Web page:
John P. Carlin, Nicholas J. Spiliotes, Joseph A. Benkert, David A. Newman, Robert S. Litt, Panagiotis C. Bayz, Charles L. Capito III, Alex Iftimie, and Amy S. Josselyn
National Security, CFIUS, Sanctions + Export Controls
The Committee on Foreign Investment in the United States (CFIUS) is reportedly forcing Beijing Kunlun Tech Co. Ltd. (“Kunlun”) to divest Grindr LLC (“Grindr”), the dating app Kunlun acquired in 2016. Much of the popular press is focusing on the seemingly remote connection between a popular dating platform for gay, bi, trans, and queer people on the one hand, and the national security of the United States on the other. The circumstances, however, highlight perfectly one of the U.S. government’s keenest national security concerns: the ability of foreign governments, and in particular the Chinese government, to collect and potentially exploit data related to U.S. citizens.
CFIUS’s actions in this case are an important development for non-U.S. investors in the social media space evaluating new investments, as well as for U.S. social media companies evaluating potential or even existing investors. It also highlights the ultimate risk of not notifying CFIUS of potentially sensitive transactions. CFIUS unilaterally reached out, investigated, and is ultimately forcing a major divestment more than three years after the initial acquisition.
CFIUS is an interagency committee of the U.S. government charged with reviewing foreign acquisitions of or investments in U.S. businesses to ensure that the transactions do not pose unresolvable national security concerns. CFIUS has the authority to impose measures to mitigate any national security concerns, or even recommend that the president block transactions before they close or unwind transactions after closing.
Over the past few years, CFIUS has increased its scrutiny of Chinese investments in U.S. technology companies, particularly where those companies involve critical technologies (e.g., export-controlled technology, robotics, AI), critical infrastructure, or sensitive personal data. Indeed, Congress passed sweeping CFIUS-reform legislation — the Foreign Investment Risk Review Modernization Act (“FIRRMA”) — to better equip CFIUS to address these very concerns. See here. Among other things, FIRRMA broadened CFIUS’s reach to consider, as part of national security risk, the extent to which a transaction is likely to expose personally identifiable information and other sensitive data of U.S. citizens to a foreign government or person that may exploit that information in a manner that threatens national security.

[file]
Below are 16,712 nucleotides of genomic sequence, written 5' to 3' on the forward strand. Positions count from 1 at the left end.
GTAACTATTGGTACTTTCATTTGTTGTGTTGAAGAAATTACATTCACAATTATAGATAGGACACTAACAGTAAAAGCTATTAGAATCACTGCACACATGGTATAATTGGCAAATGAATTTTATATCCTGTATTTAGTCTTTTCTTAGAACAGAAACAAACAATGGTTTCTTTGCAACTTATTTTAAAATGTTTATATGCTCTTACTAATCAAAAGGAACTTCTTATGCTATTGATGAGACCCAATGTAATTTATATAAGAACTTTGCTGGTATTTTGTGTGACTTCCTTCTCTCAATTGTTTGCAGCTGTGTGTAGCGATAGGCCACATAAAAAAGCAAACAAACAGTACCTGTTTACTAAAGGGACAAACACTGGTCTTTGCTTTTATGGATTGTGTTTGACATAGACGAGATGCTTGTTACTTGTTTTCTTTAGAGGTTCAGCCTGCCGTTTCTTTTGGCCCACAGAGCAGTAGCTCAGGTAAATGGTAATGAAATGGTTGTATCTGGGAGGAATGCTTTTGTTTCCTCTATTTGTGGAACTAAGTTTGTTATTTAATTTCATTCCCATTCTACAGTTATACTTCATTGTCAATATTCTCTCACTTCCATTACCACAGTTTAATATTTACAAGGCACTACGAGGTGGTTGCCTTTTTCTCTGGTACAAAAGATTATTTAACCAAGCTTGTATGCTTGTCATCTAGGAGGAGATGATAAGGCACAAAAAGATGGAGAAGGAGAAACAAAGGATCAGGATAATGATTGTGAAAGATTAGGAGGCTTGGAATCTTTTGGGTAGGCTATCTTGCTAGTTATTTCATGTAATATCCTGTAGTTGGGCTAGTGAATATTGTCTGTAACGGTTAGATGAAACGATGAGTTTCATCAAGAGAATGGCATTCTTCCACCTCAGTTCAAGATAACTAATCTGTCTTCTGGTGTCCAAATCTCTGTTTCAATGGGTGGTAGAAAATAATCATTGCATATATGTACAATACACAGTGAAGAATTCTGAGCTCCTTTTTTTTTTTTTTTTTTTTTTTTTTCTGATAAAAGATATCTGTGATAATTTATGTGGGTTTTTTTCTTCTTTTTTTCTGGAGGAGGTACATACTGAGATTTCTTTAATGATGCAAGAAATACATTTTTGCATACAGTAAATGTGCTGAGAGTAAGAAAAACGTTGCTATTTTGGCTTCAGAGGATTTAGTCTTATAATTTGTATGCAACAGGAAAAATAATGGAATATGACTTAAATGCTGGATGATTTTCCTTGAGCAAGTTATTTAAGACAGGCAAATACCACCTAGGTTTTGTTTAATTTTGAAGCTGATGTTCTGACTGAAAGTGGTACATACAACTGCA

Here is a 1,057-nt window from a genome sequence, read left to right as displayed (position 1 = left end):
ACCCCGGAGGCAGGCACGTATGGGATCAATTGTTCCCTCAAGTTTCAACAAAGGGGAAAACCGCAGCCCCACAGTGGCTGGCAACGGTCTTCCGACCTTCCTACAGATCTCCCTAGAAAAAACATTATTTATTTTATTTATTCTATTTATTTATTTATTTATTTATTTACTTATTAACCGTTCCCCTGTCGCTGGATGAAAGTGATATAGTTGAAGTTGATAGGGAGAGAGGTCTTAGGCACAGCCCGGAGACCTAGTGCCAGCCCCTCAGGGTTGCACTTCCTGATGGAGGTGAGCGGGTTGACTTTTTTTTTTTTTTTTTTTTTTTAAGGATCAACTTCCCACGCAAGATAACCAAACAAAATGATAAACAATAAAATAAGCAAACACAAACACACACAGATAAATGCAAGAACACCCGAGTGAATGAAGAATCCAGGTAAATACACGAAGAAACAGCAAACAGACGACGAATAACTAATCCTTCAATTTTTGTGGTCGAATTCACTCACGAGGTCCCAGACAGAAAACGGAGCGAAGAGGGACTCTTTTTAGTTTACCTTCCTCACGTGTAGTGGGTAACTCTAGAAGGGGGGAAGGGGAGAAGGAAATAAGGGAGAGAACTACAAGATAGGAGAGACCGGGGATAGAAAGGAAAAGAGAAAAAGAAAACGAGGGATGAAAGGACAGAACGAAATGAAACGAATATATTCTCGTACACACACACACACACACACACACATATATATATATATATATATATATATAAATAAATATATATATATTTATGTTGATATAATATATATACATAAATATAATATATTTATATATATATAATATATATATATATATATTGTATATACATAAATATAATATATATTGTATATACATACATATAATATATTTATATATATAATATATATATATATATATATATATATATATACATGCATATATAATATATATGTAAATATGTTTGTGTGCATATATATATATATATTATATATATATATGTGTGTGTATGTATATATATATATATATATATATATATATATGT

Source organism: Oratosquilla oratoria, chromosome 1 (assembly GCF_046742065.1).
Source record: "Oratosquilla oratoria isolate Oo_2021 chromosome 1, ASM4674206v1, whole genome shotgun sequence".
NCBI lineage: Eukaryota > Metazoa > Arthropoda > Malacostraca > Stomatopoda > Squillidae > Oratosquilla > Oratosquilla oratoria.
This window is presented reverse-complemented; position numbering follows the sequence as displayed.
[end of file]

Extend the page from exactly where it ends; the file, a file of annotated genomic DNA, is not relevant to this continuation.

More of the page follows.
CFIUS Concerns Regarding Kunlun Ownership of Grindr
Kunlun is a Chinese gaming company and is publicly traded on the Shenzhen Stock Exchange. In January 2016, Kunlun acquired a 60 percent stake in Grindr for $93 million. In 2018, Kunlun acquired the remaining interest in Grindr for $152 million. Now, more than three years after the initial acquisition, CFIUS is seeking to require Kunlun to divest its stake, either “voluntarily” or through an executive order issued by the president.
Although CFIUS does not comment publicly on transactions it reviews, CFIUS’s concerns regarding Kunlun’s ownership of Grindr are likely multifaceted:
In addition, these concerns must be viewed in the context of China’s acquisition of other large datasets by commercial means (i.e., acquisitions of U.S. businesses) or by more nefarious means (e.g., the OPM cyberattack). The compilation of these datasets potentially enables China to build sophisticated databases with detailed profiles of U.S. citizens.
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